An automated rejection email from the company is acceptable at this point—bonus points for a personal email from the recruiter. If you are the one calling it quits, let them know while you’re on the phone with them or send them a quick email afterward. Thank them for their time, then let them go. As for “dating,” no conversation is needed… you both (hopefully) knew what this was.
It’s nice getting to know more about each other. You’ve talked to a few people in the company now, and you have a good vibe that this position and team could be for you. It’s wise to perform a lot of research at this stage. Take an in-depth (and unbiased) look at the company’s website, scan some of their recent press releases and news stories, and read reviews from employees on a site like Glassdoor, so you have all the information you need to make an informed decision.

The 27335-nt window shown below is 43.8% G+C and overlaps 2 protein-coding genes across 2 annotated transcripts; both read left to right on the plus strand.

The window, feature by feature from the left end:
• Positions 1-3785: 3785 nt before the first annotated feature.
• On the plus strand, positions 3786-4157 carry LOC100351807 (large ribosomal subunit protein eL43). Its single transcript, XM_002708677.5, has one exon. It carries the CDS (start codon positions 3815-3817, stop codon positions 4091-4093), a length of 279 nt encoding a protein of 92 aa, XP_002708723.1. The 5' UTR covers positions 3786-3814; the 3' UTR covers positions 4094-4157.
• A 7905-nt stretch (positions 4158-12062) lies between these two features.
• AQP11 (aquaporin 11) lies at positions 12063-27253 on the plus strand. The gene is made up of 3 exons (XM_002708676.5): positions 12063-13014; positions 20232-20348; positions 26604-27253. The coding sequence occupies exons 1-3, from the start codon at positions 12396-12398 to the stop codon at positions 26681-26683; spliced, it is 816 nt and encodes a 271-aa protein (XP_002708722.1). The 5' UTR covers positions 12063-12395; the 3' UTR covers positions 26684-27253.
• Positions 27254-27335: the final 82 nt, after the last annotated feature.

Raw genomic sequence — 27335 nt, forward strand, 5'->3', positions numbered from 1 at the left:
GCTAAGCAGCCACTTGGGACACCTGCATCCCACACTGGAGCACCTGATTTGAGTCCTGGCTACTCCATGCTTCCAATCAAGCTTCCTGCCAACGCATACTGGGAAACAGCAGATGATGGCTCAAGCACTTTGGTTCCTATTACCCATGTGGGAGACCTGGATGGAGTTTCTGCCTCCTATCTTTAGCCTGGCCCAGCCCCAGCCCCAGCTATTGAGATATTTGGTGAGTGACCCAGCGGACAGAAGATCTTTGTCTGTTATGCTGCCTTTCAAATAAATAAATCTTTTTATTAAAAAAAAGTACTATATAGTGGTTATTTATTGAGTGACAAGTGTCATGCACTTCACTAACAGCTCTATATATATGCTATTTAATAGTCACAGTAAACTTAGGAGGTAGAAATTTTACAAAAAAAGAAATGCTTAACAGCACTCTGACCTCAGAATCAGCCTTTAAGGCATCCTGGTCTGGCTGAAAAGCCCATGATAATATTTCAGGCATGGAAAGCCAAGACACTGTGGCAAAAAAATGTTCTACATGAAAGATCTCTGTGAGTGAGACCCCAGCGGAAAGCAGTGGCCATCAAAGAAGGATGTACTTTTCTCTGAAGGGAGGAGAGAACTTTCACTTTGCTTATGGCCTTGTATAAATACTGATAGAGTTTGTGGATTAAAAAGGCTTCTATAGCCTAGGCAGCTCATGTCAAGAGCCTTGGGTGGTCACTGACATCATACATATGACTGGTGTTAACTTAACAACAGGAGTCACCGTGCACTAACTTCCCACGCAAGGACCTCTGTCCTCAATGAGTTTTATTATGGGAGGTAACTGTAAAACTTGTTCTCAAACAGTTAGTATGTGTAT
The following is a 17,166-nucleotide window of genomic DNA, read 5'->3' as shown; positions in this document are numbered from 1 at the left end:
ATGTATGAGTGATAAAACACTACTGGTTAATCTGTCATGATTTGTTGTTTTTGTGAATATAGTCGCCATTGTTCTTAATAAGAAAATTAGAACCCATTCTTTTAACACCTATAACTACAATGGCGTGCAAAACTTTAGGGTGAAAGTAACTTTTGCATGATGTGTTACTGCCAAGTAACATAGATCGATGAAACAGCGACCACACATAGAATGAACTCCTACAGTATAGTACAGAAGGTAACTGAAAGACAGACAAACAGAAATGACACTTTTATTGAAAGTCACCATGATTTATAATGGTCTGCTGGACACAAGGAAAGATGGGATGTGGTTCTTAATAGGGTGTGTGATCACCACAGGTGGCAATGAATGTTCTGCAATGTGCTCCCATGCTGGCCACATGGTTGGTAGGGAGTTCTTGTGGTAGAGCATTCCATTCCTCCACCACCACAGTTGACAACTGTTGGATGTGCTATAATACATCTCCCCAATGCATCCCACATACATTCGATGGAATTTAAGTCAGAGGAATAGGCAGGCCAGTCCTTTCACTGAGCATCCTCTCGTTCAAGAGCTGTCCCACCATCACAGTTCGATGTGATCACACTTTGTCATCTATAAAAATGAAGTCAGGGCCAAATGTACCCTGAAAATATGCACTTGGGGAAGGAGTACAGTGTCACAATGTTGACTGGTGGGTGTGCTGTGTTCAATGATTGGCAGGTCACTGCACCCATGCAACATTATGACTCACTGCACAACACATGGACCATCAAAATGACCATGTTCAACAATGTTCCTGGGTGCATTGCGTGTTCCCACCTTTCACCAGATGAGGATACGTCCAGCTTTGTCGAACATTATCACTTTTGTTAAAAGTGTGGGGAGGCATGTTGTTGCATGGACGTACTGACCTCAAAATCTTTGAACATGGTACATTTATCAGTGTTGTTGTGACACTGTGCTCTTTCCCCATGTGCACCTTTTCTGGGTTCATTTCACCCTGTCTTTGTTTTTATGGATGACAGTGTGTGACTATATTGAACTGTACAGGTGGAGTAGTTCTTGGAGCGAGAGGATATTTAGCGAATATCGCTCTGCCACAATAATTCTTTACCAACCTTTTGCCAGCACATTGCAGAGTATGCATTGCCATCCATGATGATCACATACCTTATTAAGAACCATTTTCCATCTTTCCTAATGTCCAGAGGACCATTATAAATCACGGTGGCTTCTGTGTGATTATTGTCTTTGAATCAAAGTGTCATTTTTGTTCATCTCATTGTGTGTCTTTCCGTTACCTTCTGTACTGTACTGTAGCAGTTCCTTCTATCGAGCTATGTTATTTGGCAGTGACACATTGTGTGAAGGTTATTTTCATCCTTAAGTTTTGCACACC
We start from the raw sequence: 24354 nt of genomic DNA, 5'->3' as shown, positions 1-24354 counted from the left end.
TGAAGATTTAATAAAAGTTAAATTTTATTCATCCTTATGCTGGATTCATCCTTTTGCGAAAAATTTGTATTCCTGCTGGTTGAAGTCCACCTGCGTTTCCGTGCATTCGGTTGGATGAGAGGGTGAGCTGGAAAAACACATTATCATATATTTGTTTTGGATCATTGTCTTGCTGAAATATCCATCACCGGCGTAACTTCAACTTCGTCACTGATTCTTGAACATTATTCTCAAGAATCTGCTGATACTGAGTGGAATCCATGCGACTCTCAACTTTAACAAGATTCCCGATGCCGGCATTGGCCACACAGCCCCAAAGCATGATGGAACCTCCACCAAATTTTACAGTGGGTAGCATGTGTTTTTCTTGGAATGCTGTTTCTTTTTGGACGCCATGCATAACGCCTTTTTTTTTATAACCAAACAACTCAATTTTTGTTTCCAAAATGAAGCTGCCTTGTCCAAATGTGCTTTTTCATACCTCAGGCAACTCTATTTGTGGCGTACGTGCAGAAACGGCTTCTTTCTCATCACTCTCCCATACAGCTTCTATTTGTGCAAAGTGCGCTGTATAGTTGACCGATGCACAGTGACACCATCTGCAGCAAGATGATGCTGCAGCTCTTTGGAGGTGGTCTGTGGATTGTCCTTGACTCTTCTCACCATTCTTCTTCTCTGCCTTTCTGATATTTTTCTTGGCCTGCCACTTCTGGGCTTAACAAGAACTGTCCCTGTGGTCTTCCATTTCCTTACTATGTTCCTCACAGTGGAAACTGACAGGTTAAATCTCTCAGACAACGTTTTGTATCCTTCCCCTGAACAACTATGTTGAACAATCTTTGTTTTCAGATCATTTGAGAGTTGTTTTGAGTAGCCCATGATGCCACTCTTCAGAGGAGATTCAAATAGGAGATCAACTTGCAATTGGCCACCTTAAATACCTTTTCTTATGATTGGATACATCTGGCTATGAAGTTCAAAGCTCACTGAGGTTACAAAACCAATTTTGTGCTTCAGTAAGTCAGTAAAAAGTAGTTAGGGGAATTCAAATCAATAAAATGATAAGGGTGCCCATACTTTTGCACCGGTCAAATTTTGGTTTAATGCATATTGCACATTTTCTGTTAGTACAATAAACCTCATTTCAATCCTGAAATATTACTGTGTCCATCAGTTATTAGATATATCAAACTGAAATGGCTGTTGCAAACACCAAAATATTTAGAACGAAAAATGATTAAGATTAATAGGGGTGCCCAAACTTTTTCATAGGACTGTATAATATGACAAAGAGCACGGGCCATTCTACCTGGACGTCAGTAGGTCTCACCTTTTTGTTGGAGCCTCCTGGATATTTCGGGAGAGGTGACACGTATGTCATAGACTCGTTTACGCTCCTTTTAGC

The recruiter or the hiring manager should personally reach out. An email will suffice, but it needs to be personal and, ideally, provide constructive feedback the interviewee can use in future interviews.
In a Relationship
This feels good. We’re clicking now. You’re now in the final interview stages and are confident that this job could be for you. You know how you feel about the team, the position, and the company. They know how they feel about you. You’re both on the same page and ready to take things to the next level… or you’re not. Maybe you loved the team members until you got to the one where you weren’t vibing with the finance guy because you’re a visual person, and he’s a numbers person, so you felt the two of you would clash in meetings. Also, if you get a terrible feeling for any reason or you’re just sure this career isn’t for you, speak up. I learned the lesson personally to trust my gut (and have learned the consequences of not doing it). Honestly, you never know what may be the dealbreaker at this point because you’ve both put in some time and effort by now and want to try to make it work. But neither of you should have to settle.